In the other video, the innkeeper stood, talking to us about the couple who had come looking for a place to stay. Full of humour and references to current times, the vignette showed a shepherd in jeans who had been brought to the barn by a star. He left, wishing the innkeeper a Merry Census. A wiseman arrived in a business suit. I wish I could remember more. It was a unique and fresh way to present a story that everyone has heard gazillions of time.

Three girls from the youth group acted out what it might have been like had the wives of the wisemen gathered together for lunch. They spoke in upper crust English accents and complained about things like a husband not wanting to move up to a single-hump camel, but choosing to stick with the cheaper two-humped model; about a great bargain at the myrrh market and diversifying investments by trading some sheep for gold.

And then the message. Russ (I didn't hear his last name) used Joseph as an example for us to follow, with three points:

1. We need to learn to listen to God speaking to us. Many of us don't think God wants to speak to us so, when he does, we miss him. How did Joseph know it was God speaking to him and not just something he ate that created the dream?

2. We must believe that God is up to doing the impossible. Imagine yourself in Joseph's shoes. His fiancée is pregnant and he didn't do it. He's supposed to believe it was God? He could have walked away, but had he, he would have missed out on what God was doing. God likes to stretch us. Our hearts are like a balloon that holds only so much. God uses pain to stretch our lives so our capacity increases not only to feel pain but also for love, peace and joy. Everytime God does the impossible, there is always a logical explanation that could be used to dismiss it as ordinary. Joseph chose to believe the impossible.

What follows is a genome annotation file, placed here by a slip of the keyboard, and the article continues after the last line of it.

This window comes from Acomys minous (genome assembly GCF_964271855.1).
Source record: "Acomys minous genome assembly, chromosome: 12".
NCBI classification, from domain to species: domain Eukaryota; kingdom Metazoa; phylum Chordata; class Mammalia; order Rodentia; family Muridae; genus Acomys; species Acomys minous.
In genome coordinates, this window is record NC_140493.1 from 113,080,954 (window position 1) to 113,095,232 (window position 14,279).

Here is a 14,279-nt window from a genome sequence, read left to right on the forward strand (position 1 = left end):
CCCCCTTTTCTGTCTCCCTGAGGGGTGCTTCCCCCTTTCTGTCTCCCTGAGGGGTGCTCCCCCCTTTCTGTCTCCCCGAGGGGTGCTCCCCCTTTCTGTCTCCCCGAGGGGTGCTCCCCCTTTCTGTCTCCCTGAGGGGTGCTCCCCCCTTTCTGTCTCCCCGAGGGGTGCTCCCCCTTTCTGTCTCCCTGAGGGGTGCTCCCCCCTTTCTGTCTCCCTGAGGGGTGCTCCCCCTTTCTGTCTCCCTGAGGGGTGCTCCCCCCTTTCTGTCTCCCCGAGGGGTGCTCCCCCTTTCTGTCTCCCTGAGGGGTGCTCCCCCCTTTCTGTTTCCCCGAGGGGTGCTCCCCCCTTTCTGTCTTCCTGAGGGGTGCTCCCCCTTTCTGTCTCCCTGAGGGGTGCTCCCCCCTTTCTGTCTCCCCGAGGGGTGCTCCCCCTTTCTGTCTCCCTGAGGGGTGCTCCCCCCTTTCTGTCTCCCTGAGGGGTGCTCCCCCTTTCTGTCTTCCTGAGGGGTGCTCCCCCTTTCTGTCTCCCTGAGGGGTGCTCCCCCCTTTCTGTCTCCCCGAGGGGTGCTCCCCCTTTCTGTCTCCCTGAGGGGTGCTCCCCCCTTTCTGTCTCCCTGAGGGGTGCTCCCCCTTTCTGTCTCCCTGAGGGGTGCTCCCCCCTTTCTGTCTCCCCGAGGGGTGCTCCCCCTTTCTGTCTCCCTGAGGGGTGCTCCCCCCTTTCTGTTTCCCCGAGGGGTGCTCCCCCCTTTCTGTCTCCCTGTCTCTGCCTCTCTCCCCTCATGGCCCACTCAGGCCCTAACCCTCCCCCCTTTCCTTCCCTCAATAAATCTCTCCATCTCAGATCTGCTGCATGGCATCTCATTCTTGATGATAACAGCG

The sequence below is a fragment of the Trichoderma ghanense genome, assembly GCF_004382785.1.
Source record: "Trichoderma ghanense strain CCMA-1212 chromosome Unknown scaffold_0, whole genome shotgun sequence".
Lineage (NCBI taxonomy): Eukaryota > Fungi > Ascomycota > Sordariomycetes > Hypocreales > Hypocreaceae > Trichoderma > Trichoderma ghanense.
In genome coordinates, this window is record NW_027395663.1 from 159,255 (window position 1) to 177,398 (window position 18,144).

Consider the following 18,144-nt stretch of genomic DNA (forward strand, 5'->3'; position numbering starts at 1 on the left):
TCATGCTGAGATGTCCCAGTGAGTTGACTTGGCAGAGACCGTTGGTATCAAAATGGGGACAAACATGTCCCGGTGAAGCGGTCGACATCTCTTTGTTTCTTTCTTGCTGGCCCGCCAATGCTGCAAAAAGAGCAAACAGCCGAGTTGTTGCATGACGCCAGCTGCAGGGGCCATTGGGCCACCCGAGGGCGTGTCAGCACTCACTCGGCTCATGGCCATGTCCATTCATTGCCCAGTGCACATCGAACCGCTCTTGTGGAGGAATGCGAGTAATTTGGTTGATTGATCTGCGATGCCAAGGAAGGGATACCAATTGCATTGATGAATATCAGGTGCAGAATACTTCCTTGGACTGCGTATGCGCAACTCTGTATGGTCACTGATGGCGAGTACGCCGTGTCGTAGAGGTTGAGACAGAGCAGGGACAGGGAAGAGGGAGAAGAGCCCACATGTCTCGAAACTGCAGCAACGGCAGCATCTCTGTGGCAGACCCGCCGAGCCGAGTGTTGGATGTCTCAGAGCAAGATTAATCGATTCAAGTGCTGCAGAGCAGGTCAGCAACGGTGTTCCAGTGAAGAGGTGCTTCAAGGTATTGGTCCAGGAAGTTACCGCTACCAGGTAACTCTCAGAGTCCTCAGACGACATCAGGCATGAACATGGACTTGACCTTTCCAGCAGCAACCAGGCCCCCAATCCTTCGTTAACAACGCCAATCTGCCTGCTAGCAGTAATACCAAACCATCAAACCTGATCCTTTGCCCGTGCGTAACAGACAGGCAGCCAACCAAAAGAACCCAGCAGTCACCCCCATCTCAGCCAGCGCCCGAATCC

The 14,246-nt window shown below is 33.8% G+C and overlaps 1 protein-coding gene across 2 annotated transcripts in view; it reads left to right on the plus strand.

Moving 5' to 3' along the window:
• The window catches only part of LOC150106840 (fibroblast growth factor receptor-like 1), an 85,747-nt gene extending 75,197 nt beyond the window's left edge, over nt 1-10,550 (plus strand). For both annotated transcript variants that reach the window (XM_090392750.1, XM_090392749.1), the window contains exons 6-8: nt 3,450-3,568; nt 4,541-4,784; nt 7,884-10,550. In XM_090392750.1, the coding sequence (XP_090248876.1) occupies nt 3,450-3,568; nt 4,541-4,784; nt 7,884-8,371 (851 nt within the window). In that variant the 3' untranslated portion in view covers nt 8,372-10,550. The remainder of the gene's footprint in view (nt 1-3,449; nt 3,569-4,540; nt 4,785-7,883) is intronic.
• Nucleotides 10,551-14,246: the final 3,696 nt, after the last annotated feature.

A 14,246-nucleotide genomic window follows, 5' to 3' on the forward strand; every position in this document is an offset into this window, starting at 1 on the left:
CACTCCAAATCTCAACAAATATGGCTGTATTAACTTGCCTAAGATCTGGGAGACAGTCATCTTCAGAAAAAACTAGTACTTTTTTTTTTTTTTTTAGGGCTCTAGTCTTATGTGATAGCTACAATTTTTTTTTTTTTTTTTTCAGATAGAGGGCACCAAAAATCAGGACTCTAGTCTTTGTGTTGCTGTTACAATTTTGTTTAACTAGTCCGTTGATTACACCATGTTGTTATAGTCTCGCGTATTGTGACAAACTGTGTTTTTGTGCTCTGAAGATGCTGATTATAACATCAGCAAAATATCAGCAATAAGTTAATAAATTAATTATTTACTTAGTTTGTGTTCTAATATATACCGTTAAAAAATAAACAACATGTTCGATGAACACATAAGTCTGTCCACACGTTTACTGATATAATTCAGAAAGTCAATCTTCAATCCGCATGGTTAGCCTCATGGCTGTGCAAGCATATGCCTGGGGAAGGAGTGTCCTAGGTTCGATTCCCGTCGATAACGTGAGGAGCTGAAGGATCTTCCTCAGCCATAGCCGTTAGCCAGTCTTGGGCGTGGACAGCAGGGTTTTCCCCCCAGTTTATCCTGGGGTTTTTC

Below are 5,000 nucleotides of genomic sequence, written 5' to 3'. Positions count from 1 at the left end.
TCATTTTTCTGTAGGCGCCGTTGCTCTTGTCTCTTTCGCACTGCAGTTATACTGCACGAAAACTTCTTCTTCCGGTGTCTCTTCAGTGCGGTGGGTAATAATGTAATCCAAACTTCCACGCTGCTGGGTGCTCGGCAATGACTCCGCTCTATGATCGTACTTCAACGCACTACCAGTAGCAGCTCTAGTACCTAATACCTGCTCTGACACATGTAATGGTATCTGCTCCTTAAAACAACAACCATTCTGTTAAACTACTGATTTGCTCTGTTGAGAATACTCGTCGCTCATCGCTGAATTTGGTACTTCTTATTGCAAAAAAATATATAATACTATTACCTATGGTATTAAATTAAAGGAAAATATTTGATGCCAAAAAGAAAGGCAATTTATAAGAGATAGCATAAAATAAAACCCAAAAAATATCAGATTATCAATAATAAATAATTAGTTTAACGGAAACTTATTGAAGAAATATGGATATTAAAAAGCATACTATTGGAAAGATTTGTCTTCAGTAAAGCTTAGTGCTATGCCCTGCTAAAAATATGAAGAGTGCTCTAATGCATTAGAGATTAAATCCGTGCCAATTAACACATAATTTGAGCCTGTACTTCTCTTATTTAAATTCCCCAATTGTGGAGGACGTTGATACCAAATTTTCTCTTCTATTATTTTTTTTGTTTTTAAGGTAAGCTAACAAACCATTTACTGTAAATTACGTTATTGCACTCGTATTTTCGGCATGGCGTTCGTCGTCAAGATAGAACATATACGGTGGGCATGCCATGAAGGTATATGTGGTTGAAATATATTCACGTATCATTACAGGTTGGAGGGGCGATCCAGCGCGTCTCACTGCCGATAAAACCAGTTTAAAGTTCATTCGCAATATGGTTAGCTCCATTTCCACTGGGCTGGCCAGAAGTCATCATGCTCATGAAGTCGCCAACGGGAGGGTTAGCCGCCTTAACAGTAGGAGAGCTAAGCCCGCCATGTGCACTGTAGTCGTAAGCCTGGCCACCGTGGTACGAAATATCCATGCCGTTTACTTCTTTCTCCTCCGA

3. Joseph chose to take a big risk. Again, if he hadn't, he would have missed out. What risk is God asking you to take or believe?

Joy. The evening was full of it. Pastor Elton DaSilva invited the many visitors to church tomorrow morning. The sermon topic? Joy. God is full of it and so are his people.

Special mention needs to go to Ana DaSilva who wrote and produced the vignette and videos, decorated the church and seemed to be the driving force behind the evening. Thank you, Ana!

*"Family marks first Canadian Christmas," by Thomas V. Chan in Christian Week, Manitoba Edition, December 1, 2008.


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I'm married (35 years in December 2008) with four grown sons. I love my city (Winnipeg) and my country (Canada) and promote them both to whoever will listen. God (through Jesus Christ) is the biggest part of my life. I am learning to let him take control of all areas--though I do better at this some times more than others.

I have written a book that's recently been published about part of my journey with God. In it I tell how God confronted me with the same-sex attraction issues I've struggled with all my adult life and how he led me through them to a deeper and more meaningful relationship with him. God is amazing—his forgiveness, his love, his movement in our lives when we allow him and so much more. I suspect God will never run out of things to teach me or ways to make me grow and that’s a good thing (though often very painful).